In the foregoing case, if the amount of updated data saved in the differential volume D-VOL during the time between the acquisition of a first snapshot and that of a second snapshot is small, the NAS apparatus 4 unmounts the first snapshot when the second snapshot is obtained and cancels the first snapshot's file-sharing configuration.

With the foregoing configuration of the NAS apparatus 4, however, for an infrequently-updated primary volume P-VOL, each time a snapshot is created, the previous snapshot is unmounted and its file-sharing configuration cancelled, therefore, there is a problem that in snapshots do not cover long-term data. So in the storage system 1 according to Embodiment 1, the NAS apparatus 4 is configured so that a predetermined number of snapshots continue to be mounted and their file-sharing configurations are also maintained, even after the next snapshot is obtained, regardless of the amount of updated data saved in the differential volume D-VOL.

FIG. 3 shows the flow of the snapshot function of the NAS apparatus 4. The CPU 10 in the NAS apparatus 4 obtains a first snapshot (SS1) in the snapshot acquisition processing, which is performed on a regular basis. The CPU 10 then mounts the snapshot, and sets up a file-sharing configuration thereforfor it, thereby making the snapshot public to the users. As a result, the users can freely refer to the snapshot (SP1).

A predetermined period of time after the acquisition of the first snapshot, the CPU 10 obtains a second snapshot (SS2). The CPU 10 then calculates the amount of updated data saved in the differential volume D-VOL during the time between the acquisition of the first snapshot and that of the second snapshot. If the amount of updated data saved is smaller than a predetermined threshold value (hereinafter called ‘updated-data-amount threshold value’), the CPU 10 unmounts the first snapshot and cancels its file-sharing configuration. Then, the CPU 10 mounts the second snapshot obtained above and sets up a file-sharing configuration for that snapshot, thereby making it public to the users (SP2).

Likewise, the CPU 10 further obtains a third snapshot (SS3) and fourth snapshot (SS4), each after a predetermined period of time and, each time, it calculates the amount of updated data saved in the differential volume D-VOL between the acquisition of the previous snapshot (second or third snapshot) and that of the current snapshot (third or fourth snapshot). If the amount of updated data saved is smaller than the updated-data-amount threshold value, the CPU 10 unmounts the previous snapshot and cancels its file-sharing configuration. Then, the CPU 10 mounts the obtained snapshot (third or fourth snapshot) and sets up a file-sharing configuration for that snapshot, thereby making it public to the users (SP3, SP4).

The CPU 10 then repeats the above steps SP2 to SP4.

Thus, with the storage system 1, from among the snapshots obtained at predetermined time intervals, snapshots having roughly the same content as the previously obtained snapshots are unmounted and the remaining snapshots are made public to the users while staying mounted with their file-sharing configurations maintained.

1-2-2. Functional Configuration of Storage Apparatus

Next, the specific functional configuration of the NAS apparatus 4 for executing the foregoing snapshot function will be explained. In Embodiment 1, as shown in FIG. 4, the snapshot program 14 is configured from a snapshot acquisition program 30 and a first mounting/file-sharing configuration setting processing program 31. With these two programs, the CPU 30 obtains a snapshot based on the snapshot acquisition program 30 and executes mounting and file-sharing configuration setting processing for the obtained snapshot based on the first mounting/file-sharing configuration setting program 31.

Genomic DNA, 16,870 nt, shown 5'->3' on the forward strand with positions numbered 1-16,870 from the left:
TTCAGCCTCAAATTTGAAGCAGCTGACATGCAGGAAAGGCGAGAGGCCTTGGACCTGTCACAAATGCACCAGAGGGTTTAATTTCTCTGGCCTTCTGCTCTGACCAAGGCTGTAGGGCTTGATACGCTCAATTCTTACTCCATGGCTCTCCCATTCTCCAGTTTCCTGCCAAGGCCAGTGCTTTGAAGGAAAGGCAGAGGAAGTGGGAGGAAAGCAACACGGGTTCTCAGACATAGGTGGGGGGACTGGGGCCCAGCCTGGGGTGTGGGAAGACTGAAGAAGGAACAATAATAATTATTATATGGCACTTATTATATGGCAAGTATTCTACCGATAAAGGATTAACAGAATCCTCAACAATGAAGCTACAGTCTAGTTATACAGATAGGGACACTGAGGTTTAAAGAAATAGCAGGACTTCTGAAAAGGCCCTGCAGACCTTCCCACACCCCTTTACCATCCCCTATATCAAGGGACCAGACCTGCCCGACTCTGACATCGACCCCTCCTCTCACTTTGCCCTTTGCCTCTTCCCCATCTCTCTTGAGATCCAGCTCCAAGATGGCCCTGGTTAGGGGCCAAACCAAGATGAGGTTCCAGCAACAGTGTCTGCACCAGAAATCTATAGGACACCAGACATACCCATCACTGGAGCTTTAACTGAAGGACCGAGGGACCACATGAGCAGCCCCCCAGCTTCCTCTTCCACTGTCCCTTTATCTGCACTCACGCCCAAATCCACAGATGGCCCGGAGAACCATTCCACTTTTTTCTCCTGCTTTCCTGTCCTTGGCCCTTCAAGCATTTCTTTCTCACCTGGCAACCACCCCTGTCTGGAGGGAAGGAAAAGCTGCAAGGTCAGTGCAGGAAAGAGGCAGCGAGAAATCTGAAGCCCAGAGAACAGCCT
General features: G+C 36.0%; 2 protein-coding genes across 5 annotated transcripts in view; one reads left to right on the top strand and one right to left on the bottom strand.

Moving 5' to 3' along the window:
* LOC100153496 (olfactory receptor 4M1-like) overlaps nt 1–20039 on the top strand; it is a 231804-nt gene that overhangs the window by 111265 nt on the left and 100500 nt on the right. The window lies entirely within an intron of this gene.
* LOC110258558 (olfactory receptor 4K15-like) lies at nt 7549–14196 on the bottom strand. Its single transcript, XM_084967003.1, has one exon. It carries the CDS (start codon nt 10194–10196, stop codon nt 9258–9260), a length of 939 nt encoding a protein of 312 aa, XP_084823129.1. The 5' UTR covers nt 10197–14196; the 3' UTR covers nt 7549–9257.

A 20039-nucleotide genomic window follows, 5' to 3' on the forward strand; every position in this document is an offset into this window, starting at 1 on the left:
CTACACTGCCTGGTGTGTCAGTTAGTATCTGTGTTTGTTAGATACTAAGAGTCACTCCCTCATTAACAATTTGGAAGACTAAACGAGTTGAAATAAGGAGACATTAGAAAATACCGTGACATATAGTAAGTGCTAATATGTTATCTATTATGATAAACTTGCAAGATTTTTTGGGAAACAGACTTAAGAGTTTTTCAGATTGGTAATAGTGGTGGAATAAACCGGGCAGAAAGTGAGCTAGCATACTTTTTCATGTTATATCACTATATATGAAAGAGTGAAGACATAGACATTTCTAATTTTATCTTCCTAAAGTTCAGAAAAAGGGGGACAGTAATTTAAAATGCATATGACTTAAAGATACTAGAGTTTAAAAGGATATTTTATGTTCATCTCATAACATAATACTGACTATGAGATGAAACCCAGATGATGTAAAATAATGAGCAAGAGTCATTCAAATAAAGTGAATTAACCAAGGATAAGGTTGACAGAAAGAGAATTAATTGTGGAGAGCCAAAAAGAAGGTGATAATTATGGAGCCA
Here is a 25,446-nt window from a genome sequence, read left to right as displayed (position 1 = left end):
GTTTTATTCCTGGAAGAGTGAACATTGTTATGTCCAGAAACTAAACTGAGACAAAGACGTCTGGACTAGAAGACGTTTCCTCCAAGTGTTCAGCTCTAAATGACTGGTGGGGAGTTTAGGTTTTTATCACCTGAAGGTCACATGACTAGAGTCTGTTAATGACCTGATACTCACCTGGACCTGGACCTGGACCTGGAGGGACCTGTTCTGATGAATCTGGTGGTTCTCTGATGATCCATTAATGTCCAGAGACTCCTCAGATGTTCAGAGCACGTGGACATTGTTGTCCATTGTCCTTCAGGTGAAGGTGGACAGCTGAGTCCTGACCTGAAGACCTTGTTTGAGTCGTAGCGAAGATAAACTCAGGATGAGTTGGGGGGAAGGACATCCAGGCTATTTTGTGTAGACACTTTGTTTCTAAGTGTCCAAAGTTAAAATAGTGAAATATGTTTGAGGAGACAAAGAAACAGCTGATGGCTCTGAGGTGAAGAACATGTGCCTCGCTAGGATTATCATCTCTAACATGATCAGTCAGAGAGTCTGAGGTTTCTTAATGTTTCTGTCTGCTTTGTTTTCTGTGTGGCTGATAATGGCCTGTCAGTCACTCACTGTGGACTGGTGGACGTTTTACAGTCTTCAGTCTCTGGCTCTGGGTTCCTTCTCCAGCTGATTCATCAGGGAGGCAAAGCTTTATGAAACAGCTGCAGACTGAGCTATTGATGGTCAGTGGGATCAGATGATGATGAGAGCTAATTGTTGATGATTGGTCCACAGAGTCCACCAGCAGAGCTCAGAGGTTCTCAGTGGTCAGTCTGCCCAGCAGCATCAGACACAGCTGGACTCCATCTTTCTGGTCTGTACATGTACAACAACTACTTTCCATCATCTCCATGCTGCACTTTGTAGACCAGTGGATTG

1-2-2-1. Snapshot Acquisition Processing

FIG. 5C shows an example of the configuration of the snapshot management table 17, which is used by the CPU 10 in the NAS apparatus 4 to manage obtained snapshots. Here, for ease of explanation, the storage area of a primary volume P-VOL is configured from eight blocks 40 as shown in FIG. 5A and the storage area of a differential volume D-VOL is configured from an infinite number of blocks 41 as shown in FIG. 5B. The number of snapshots obtainable is set to a maximum of four.

As shown in FIG. 5C, the snapshot management table 17 has a block address field 42, copy-on-write bitmap field (hereinafter called ‘CoW bitmap field’) 43 and a plurality of save destination block address fields 44, for each block 40 in the primary volume P-VOL.

The block address fields 42 respectively store the block address (‘0’ to ‘7’) of the blocks 40 in the primary volume P-VOL. The CoW bitmap fields 43 store respective bit strings (hereinafter called ‘CoW bitmaps’), each CoW bitmap composed of the same number of bits as there are obtainable snapshots. From left to right, the bits in the CoW bitmap correspond to the first to fourth snapshots respectively and, in the initial state where no snapshot has been obtained, all the bits are set to ‘0.’

Four save destination block address fields 44 are provided to each block 40 in the primary volume P-VOL. These four save destination block address fields 44 are associated with the first to fourth snapshots (SS1 to SS4) respectively.

The respective save destination block address fields 44 store respective block addresses in the differential volume D-VOL, where pieces of differential data for snapshots (SS1 to SS4) of the relevant block 40 (i.e., the block 40 corresponding to the block address stored in the relevant block address field 42) in the primary volume P-VOL are stored respectively. If, however, no differential data has been saved in relation to a snapshot (SS1, SS2, SS3 or SS4) of the block 40 in the primary volume P-VOL, i.e., no user data has been written in the block 40 in relation to a snapshot, the code ‘none,’ indicating that there is no corresponding save destination block address is stored in the field 44.